Nearly a month has passed since the massive earthquake off the eastern coast of Japan, and the situation there has shown few signs of improvement in recent days. Not only are the people dealing with the loss of life and destruction due to the fifth-strongest earthquake in recorded history (and the subsequent tsunami), but they are also struggling to contain enormous amounts of radiation from various nuclear reactors in the area. What are we to make of these events? How should we as followers of Christ respond? We have a number of options:
Response #1: This is a sign of the end times. I don’t believe this is the case. Although Jesus did mention earthquakes and wars and famines in Matthew 24, we also read in 1 Kings 19 that God is not always to be found in natural phenomena. God created this world, but he created it to be constantly changing: seasons, tides, warming and cooling periods, and even earthquakes. If anything, Jesus’s words in Matthew 24 challenge us to remain faithful to him even when tragedies and suffering occur in our own lives – not just in the world around us. The technological advances in our culture allow us to see events all over the world almost instantaneously; I do not believe that the events themselves are any more significant than they have been throughout human history.
Response #2: We should spiritually support the people of Japan through this crisis. This is certainly a reasonable response, especially for people of faith. We have brothers and sisters in Christ in all parts of the world, so our extended family has been affected dramatically by recent events in Japan. We should mourn with those who mourn and rejoice with those who rejoice; we should lift up to the Lord those who are suffering through grief, destruction, and radiation poisoning. Prayer is a powerful tool, and we should not limit our application of prayer to our own personal needs.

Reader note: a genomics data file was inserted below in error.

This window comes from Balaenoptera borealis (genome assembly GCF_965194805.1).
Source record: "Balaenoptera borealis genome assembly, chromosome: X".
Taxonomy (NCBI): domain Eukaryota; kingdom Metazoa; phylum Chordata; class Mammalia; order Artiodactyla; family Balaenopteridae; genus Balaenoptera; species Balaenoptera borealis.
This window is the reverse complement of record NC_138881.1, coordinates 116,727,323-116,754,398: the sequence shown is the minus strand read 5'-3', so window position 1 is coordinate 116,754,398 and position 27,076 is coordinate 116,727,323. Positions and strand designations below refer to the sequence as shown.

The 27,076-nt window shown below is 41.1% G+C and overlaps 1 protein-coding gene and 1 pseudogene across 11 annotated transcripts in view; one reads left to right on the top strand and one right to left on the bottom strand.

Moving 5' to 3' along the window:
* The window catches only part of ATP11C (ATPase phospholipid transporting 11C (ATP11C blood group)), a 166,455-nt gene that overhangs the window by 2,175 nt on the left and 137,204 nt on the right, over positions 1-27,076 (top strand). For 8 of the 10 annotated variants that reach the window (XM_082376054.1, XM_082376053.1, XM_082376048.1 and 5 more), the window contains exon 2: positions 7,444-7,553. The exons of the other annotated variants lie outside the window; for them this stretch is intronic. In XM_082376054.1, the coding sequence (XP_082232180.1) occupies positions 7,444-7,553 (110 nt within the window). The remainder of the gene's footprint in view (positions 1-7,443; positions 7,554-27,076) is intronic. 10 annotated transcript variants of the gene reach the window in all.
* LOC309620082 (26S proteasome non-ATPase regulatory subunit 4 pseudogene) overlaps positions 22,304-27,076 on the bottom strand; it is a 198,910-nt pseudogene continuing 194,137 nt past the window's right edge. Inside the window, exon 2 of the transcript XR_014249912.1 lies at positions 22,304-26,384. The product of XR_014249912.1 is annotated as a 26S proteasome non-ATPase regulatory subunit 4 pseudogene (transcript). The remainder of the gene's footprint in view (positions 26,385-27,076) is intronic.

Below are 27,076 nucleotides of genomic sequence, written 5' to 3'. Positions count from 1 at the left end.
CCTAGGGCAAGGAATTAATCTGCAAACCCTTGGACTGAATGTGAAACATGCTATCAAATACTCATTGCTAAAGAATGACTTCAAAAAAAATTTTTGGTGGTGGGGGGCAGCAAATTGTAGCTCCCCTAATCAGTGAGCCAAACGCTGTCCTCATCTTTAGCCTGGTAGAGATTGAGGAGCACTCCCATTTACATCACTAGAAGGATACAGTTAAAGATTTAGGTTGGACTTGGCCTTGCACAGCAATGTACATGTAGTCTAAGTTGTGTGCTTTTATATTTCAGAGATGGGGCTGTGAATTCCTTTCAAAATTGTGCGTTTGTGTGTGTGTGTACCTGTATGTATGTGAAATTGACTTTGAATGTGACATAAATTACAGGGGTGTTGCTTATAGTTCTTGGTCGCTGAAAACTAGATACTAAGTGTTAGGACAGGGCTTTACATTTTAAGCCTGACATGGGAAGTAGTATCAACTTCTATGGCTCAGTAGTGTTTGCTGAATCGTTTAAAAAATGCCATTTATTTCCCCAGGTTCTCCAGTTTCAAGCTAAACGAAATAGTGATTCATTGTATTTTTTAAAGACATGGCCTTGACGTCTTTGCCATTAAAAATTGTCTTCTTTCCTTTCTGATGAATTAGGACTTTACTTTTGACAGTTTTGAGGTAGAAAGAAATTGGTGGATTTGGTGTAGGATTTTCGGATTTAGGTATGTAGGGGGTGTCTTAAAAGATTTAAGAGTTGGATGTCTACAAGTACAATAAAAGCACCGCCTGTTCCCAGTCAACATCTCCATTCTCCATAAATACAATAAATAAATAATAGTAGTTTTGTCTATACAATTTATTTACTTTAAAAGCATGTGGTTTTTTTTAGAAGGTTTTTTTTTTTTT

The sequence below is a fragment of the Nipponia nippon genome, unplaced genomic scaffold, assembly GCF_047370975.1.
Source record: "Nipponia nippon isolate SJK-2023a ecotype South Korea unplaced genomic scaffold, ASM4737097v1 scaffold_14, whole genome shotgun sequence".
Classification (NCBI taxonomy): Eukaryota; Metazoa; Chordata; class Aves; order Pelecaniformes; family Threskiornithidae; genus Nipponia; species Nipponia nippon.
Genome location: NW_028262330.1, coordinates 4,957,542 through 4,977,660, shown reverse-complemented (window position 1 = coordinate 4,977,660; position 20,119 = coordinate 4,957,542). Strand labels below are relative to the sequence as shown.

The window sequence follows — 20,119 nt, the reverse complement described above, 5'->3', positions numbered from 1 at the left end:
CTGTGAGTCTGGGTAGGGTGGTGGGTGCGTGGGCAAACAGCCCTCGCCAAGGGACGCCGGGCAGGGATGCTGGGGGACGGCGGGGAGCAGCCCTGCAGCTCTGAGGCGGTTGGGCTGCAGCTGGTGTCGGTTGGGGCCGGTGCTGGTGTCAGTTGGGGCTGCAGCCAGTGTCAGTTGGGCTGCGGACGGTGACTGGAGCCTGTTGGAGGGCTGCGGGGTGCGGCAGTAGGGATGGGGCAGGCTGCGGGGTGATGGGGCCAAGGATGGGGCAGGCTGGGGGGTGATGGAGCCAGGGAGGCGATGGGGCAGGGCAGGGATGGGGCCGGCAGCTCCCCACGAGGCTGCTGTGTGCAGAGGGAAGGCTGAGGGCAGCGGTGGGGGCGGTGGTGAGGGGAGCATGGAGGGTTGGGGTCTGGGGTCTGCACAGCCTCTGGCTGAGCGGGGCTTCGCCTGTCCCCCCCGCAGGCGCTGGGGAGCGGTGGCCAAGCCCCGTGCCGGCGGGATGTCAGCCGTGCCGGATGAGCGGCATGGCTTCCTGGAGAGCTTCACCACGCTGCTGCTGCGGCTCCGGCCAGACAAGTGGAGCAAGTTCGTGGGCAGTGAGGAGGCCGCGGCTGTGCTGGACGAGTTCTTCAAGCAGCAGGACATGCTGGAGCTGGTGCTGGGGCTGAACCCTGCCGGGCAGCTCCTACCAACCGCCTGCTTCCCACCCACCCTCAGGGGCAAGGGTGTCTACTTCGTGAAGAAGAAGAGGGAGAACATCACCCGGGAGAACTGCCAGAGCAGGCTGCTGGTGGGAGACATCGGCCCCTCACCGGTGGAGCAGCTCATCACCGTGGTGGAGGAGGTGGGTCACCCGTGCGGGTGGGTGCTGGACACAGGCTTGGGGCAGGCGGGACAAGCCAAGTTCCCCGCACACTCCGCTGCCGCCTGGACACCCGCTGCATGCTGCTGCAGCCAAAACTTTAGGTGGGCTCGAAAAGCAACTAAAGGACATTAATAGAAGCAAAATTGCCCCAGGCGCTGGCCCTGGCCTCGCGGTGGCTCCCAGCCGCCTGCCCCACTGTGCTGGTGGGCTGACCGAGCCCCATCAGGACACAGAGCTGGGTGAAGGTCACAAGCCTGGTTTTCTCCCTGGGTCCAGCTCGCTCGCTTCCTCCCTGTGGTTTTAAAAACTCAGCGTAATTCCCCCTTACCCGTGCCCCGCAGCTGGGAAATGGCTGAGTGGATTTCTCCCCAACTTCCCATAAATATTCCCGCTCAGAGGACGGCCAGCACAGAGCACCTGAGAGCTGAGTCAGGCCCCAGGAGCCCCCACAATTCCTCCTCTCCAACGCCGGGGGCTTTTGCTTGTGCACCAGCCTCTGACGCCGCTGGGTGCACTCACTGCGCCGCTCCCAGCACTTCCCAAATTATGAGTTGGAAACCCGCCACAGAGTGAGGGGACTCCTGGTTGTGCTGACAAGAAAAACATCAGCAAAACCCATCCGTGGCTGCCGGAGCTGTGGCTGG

Response #3: We should financially support the people of Japan through this crisis. This brings up the issue of stewardship of resources. The Lord has blessed us tremendously, whether we realize it or not. Consider this: have you thrown away edible food in the past month? If so, then you are quite rich when compared to the rest of the world. We have the ability to give to charitable organizations when disasters occur; last year’s earthquake in Haiti is a prime example. However, we need to take into account the financial situation of the people who are suffering. Haiti and Japan are in two very different financial positions. Japan is much more likely to be able to take care of its own needs; our charity and financial support will be more useful in other situations, even those in our own communities.
Response #4: We should prepare for the unexpected in our own lives. I think this is the most healthy response for us today. I don’t mean that we should stock up on canned goods and medical supplies, just in case the unthinkable happens in our part of the world. What I mean is this: we should be in constant relationship with the Lord, continually turning from sin and pursuing holiness. We should be ready to stand before the Lord as a result of tragedy or sacrifice at a moment’s notice. And we should make the most of every opportunity to share the message of Jesus Christ with those around us who are not in relationship with him. Even helping with the real-life issues facing people in our community is a way for us to witness to the reality of Christ, as long as we do these things in his name.
Your reading assignment for the week is 2 Timothy, the second letter written by Paul to Timothy, the young church leader. It’s only four chapters long, so see if you can read it all in one sitting. As you read it, ask yourself this question: what does this letter say our response should be to a world that is falling apart?